Our beautiful blind mare Lena made it to her 31st year but no farther. She was the first disabled animal we ever took in, back in 2000 on our ranch in Montana, and she led us to take in many more blind horses over the years. In the end, more than two decades later, she was the last one.
She had been losing weight in the past several months and didn’t have the same appetite she once did. We worried about her going into another long, cold winter like that. Our vet did a full blood panel and everything looked great. That was perplexing because she wasn’t maintaining her body condition, so we were hoping to find some answers in the blood work.
Then, a few weeks ago, Lena suddenly developed a severe case of lymphangitis, which caused her left rear leg to swell up dramatically. The swelling also involved her mammary tissue and lower abdomen. Our vet provided us with the necessary antibiotics, ointments, and leg wraps to treat her. The swelling came down overall, but her pastern and hock remained swollen and painful, despite the treatment.
She became lame in that leg and didn’t want to move because of the discomfort. She would stand there, trying not to bear weight on it, in effect a three-legged horse. There wasn’t anything more we could do to help, and we didn’t want her to suffer. So we made the emotionally wrenching decision to euthanize her.
Lena had been with us from the very beginning, as I mentioned, and she had helped us define our mission of focusing on disabled animals. Year in and year out, she had been there with us, always a constant in our lives. Every day for 23 years, there was Lena. So losing her was like losing a part of ourselves, too. A lot of our history was represented in this one lovely animal.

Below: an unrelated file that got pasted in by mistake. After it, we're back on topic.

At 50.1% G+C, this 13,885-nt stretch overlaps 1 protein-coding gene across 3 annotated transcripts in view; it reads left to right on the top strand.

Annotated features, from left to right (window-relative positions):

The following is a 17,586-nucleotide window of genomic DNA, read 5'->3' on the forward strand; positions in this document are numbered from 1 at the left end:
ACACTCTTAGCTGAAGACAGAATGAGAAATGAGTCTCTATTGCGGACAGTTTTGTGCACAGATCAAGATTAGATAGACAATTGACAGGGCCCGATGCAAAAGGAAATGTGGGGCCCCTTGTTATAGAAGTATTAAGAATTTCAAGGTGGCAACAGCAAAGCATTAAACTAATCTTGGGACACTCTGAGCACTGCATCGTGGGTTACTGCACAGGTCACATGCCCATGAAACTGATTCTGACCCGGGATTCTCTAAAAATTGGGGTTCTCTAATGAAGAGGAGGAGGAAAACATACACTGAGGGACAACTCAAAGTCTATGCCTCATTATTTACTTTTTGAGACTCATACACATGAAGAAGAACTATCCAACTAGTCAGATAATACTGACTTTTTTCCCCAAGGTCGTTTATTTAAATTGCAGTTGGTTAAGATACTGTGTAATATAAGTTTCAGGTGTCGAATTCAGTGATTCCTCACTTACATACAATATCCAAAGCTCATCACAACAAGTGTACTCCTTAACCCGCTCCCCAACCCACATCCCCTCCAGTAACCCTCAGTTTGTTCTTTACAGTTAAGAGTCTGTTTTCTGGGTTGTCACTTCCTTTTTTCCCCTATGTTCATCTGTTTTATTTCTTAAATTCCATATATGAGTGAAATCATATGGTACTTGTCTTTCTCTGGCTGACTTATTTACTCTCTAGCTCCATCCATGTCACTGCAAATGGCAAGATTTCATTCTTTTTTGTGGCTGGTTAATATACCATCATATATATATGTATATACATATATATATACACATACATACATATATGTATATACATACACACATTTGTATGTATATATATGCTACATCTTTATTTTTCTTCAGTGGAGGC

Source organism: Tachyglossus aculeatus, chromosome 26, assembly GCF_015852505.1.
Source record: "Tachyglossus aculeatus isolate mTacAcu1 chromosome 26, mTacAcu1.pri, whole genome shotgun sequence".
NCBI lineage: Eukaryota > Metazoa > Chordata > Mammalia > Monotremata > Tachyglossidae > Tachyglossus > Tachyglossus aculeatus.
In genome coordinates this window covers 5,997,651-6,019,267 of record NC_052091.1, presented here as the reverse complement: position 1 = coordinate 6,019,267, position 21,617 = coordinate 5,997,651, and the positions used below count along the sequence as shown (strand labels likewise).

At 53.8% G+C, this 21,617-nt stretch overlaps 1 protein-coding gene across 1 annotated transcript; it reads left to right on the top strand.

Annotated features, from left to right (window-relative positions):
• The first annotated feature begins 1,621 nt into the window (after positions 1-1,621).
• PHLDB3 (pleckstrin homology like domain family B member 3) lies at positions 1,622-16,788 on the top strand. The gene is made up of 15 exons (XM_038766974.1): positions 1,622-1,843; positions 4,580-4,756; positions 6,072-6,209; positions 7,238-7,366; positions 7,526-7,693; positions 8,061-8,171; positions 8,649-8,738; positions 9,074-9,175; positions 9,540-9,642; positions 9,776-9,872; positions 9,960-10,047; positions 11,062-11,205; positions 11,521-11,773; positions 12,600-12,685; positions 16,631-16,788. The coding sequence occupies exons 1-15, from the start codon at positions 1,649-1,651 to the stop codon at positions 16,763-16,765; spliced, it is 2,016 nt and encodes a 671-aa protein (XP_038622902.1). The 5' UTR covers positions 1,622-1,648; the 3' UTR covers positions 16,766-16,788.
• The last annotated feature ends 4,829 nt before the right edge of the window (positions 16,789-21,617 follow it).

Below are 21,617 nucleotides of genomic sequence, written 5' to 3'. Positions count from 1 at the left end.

So will we have any more blind horses in the future? It is unlikely at this point because our large-animal vet practice has since closed, as of September 1st, leaving northern New Hampshire with literally no equine veterinary services. (There is also no veterinary care now for goats, sheep, or beef cattle … just dairy cows. This is a sudden, very real veterinary crisis for this region, and there is no solution in sight.) I’m sure you can understand that we would not want to take in any animal that we cannot provide veterinary care for. So for now, for the first time in 23 years, we don’t have any horses and don’t expect to take in any for the foreseeable future. As sad as that is, we are still so grateful that Lena made it this far with us!
(Photo of Lena taken in the early 2000s by Amber Chenoweth.)